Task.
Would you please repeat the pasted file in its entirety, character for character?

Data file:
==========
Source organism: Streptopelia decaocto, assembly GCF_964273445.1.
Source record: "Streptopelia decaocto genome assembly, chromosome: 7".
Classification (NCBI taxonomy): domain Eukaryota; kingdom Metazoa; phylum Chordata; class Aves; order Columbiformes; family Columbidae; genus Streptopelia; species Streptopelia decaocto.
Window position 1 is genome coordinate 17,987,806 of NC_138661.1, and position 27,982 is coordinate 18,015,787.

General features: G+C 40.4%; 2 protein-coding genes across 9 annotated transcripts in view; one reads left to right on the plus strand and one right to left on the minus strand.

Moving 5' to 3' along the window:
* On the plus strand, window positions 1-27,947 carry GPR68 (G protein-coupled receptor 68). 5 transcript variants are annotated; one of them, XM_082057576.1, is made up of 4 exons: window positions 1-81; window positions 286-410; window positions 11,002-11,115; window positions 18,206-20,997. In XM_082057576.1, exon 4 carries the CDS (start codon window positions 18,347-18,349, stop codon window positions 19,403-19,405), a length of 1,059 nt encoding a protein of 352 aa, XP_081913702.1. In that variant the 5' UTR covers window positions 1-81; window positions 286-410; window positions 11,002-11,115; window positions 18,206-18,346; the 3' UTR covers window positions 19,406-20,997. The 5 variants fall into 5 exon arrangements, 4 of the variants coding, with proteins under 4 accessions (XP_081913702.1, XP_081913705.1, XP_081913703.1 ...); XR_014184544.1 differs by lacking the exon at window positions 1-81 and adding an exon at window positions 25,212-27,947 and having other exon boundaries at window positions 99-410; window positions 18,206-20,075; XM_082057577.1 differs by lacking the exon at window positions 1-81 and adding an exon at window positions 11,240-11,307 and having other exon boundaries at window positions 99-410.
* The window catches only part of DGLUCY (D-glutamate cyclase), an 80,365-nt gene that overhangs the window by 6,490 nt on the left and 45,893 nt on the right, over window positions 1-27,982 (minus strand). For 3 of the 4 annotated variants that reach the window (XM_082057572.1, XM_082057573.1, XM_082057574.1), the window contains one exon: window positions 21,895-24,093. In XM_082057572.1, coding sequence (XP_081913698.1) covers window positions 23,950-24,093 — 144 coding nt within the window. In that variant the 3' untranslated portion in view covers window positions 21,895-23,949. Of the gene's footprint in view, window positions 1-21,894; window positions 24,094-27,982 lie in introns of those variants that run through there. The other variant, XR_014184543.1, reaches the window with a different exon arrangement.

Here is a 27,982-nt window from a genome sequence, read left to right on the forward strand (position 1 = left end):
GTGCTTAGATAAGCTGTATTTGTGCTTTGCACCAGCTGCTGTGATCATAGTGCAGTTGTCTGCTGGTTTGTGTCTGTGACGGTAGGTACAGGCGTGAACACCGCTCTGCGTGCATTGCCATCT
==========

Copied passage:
Source organism: Streptopelia decaocto, assembly GCF_964273445.1.
Source record: "Streptopelia decaocto genome assembly, chromosome: 7".
Classification (NCBI taxonomy): domain Eukaryota; kingdom Metazoa; phylum Chordata; class Aves; order Columbiformes; family Columbidae; genus Streptopelia; species Streptopelia decaocto.
Window position 1 is genome coordinate 17,987,806 of NC_138661.1, and position 27,982 is coordinate 18,015,787.

General features: G+C 40.4%; 2 protein-coding genes across 9 annotated transcripts in view; one reads left to right on the plus strand and one right to left on the minus strand.

Moving 5' to 3' along the window:
* On the plus strand, window positions 1-27,947 carry GPR68 (G protein-coupled receptor 68). 5 transcript variants are annotated; one of them, XM_082057576.1, is made up of 4 exons: window positions 1-81; window positions 286-410; window positions 11,002-11,115; window positions 18,206-20,997. In XM_082057576.1, exon 4 carries the CDS (start codon window positions 18,347-18,349, stop codon window positions 19,403-19,405), a length of 1,059 nt encoding a protein of 352 aa, XP_081913702.1. In that variant the 5' UTR covers window positions 1-81; window positions 286-410; window positions 11,002-11,115; window positions 18,206-18,346; the 3' UTR covers window positions 19,406-20,997. The 5 variants fall into 5 exon arrangements, 4 of the variants coding, with proteins under 4 accessions (XP_081913702.1, XP_081913705.1, XP_081913703.1 ...); XR_014184544.1 differs by lacking the exon at window positions 1-81 and adding an exon at window positions 25,212-27,947 and having other exon boundaries at window positions 99-410; window positions 18,206-20,075; XM_082057577.1 differs by lacking the exon at window positions 1-81 and adding an exon at window positions 11,240-11,307 and having other exon boundaries at window positions 99-410.
* The window catches only part of DGLUCY (D-glutamate cyclase), an 80,365-nt gene that overhangs the window by 6,490 nt on the left and 45,893 nt on the right, over window positions 1-27,982 (minus strand). For 3 of the 4 annotated variants that reach the window (XM_082057572.1, XM_082057573.1, XM_082057574.1), the window contains one exon: window positions 21,895-24,093. In XM_082057572.1, coding sequence (XP_081913698.1) covers window positions 23,950-24,093 — 144 coding nt within the window. In that variant the 3' untranslated portion in view covers window positions 21,895-23,949. Of the gene's footprint in view, window positions 1-21,894; window positions 24,094-27,982 lie in introns of those variants that run through there. The other variant, XR_014184543.1, reaches the window with a different exon arrangement.

Here is a 27,982-nt window from a genome sequence, read left to right on the forward strand (position 1 = left end):
GTGCTTAGATAAGCTGTATTTGTGCTTTGCACCAGCTGCTGTGATCATAGTGCAGTTGTCTGCTGGTTTGTGTCTGTGACGGTAGGTACAGGCGTGAACACCGCTCTGCGTGCATTGCCATCT